The uniformity challenge.
The following remarks are excerpted from a presentation by Robert C. Ellyson, a partner of Coopers & Lybrand, as he accepted NASBA's first William H. Van Rensselaer Public Service Award.
What first inspired my interest in this profession--and what has sustained that interest--is the challenge. Unfortunately, change--particularly self-imposed change--comes slowly and only after much debate and compromise. But that doesn't mean we shouldn't keep rising to the challenge.
I'm proud of what NASBA has done over the past several years in tackling the problems we face. As state board members, you have been and will be confronting a number of issues critical to the profession's future. What we continue to need are people of vision to move these and other issues forward.
For example, take mandatory peer review (or practice monitoring, or positive enforcement, or whatever you choose to call it). NASBA has been attempting to get state boards to adopt meaningful, positive enforcement programs for well over 10 years--and progress has been slow and uneven at best. And yet, today we're on the verge of having mandatory peer review as a reality.
The profession has seen the need--has even agreed on who the implementor should be. And yet, while most of us would acknowledge that we don't need more than one program, several state boards are concerned because they already have their own plans in place.
The difficulty in achieving any uniformity among the states is obvious. Getting 54 state boards to agree on something and then getting 54 legislatures to adopt substantially identical legislation has been extremely difficult. So we've made the change to an AICPA quality review program, where reasonable uniformity can be achieved.
This is not to suggest that boards should ignore positive enforcement requirements for relicensure. Such a relicensing requirement for all practicing CPAs is appropriate. But boards need to recognize that a uniform and evenhanded approach to this issue is more important than who administers the program.
I strongly endorse the concept of a NASBA-sponsored quality review oversight board. At first, I thought the findings of the oversight board should be made available to all state boards, but now it appears they will be made available only to the state boards that require positive enforcement for relicensing and will accept participation in the quality review program as satisfying that requirement. This suggests to me that we can achieve maximum coverage and uniformity only among states that require positive enforcement for relicensure.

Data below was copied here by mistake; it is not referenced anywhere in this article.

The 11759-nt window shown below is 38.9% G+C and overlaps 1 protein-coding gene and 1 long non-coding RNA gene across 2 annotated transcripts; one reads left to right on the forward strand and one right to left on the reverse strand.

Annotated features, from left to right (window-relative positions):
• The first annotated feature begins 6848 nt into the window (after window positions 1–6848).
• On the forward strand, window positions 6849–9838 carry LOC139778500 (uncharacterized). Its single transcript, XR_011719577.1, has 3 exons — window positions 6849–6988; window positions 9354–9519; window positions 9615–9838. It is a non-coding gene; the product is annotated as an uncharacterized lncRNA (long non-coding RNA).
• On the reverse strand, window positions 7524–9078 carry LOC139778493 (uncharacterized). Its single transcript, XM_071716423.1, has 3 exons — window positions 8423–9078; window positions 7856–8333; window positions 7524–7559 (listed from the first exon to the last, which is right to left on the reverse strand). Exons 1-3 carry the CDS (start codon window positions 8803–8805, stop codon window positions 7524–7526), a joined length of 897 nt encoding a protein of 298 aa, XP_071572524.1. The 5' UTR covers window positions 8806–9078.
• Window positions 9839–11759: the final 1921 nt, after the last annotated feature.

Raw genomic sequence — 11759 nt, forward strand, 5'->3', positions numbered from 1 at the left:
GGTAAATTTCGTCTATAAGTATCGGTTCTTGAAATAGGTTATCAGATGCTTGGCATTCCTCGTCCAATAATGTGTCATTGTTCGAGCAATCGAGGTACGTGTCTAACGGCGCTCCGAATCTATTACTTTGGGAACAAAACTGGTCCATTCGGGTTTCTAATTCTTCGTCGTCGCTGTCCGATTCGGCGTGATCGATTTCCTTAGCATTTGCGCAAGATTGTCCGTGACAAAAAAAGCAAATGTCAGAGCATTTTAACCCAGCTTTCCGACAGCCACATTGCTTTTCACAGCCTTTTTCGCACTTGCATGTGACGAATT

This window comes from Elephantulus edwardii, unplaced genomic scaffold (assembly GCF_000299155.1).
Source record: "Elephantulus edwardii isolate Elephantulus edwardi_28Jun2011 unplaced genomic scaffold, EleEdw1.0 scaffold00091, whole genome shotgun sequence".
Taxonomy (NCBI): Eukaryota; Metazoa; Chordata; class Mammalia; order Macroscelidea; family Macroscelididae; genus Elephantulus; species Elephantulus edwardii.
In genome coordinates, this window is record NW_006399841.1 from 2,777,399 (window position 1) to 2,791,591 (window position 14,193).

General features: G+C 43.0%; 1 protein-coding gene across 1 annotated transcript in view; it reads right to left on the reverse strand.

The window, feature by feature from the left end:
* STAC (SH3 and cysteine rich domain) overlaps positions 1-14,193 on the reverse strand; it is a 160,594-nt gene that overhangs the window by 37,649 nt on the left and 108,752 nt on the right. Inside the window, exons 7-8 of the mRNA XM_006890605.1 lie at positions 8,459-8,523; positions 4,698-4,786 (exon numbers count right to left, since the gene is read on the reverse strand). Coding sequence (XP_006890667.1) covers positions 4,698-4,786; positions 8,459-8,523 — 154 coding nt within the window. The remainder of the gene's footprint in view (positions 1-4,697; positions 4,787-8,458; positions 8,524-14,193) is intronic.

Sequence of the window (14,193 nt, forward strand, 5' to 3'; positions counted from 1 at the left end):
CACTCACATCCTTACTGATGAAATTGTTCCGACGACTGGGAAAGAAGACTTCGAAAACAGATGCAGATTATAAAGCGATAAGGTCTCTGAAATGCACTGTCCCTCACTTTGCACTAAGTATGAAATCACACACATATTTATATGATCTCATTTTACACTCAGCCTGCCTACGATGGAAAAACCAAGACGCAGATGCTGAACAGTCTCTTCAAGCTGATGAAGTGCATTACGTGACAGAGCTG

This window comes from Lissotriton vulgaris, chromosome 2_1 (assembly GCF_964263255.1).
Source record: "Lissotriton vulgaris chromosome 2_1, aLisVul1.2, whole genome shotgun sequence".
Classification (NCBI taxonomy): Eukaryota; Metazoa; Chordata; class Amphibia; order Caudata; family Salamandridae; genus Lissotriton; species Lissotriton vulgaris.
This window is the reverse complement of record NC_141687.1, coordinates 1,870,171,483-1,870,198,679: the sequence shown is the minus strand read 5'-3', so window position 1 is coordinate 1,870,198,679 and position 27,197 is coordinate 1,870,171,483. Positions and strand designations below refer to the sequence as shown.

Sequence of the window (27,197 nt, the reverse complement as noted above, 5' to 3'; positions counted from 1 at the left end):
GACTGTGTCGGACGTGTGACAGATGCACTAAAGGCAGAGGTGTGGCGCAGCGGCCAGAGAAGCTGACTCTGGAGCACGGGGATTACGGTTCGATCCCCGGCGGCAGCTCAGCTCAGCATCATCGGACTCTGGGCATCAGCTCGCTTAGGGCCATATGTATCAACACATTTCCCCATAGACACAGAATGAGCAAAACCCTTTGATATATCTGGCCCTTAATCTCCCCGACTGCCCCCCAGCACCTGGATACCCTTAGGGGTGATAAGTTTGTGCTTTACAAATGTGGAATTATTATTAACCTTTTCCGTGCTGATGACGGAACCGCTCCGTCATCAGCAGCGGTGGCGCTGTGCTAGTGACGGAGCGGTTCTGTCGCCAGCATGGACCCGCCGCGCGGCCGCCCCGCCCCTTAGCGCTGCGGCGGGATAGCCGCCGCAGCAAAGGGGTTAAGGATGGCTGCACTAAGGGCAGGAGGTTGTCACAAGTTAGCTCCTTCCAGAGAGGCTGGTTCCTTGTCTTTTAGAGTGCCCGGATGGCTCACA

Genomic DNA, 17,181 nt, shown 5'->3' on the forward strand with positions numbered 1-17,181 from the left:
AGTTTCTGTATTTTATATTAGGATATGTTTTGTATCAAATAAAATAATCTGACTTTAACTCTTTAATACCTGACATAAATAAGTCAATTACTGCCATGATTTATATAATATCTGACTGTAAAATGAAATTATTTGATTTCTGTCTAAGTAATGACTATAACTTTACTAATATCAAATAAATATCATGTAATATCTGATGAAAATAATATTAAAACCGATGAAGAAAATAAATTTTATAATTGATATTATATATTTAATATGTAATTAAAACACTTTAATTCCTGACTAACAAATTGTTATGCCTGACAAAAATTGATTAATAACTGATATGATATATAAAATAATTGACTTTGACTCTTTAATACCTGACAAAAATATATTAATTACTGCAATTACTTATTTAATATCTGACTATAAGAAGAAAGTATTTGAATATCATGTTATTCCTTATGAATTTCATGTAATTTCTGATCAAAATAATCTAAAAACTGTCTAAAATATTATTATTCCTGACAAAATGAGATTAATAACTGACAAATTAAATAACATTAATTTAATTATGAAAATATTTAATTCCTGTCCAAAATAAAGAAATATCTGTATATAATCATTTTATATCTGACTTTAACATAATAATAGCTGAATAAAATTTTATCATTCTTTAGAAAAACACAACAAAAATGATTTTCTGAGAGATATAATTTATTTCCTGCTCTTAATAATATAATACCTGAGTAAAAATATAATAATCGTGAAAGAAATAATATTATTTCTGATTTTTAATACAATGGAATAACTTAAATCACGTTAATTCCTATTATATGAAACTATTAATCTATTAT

Another issue--the 150-hour education requirement--is one where boards have a unique opportunity to achieve uniformity.
The committee on education and experience requirements for CPAs (known as the Beamer committee) proposed it in 1968--and since then, only eight states have bought in.
I'd like to congratulate those eight--and I urge the others to do the same. But a word of caution: There can't be 54 or 20 or even 5 different sets of requirements. The large firms aren't going to accept inconsistent entry and reciprocity requirements--a concern the megamergers will exacerbate.
If the state boards can't arrive at some national consistency and uniformity, the large firms could feel compelled to push for federal licensing. Because the minute state licensing and regulation become too onerous, federal licensing--even with federal regulation--could be seen as the lesser of two evils.
So I urge the state boards, through NASBA, to arrive at a generally acceptable definition of the 150-hour requirement and use a consistent approach in drafting legislation and rules. A broader definition, consistent with AICPA and AAA studies, would be preferable. If the definition is narrow and stresses technical subjects, it will make uniformity more difficult, which will not serve the profession well.
While state board members and NASBA have emphasized uniformity for years, too often parochial state views and individual expression have prevailed. With the enhanced visibility of state boards with Congress and federal agencies, uniform licensing and regulation of our profession is critical.
Differences between states will not be understood in this national and even global environment and eventually will not be tolerated, either by those affected within the profession or by elected officials at the federal level.
Accordingly, I urge state boards and NASBA to undertake a serious and concerted effort to maximize uniformity in both the requirements to enter our profession and its regulation.
If state boards are indeed the catalysts for quality, then this is but one more challenge you can rise to.
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|Author:||Ellyson, Robert C.|
|Publication:||Journal of Accountancy|
|Date:||Feb 1, 1990|
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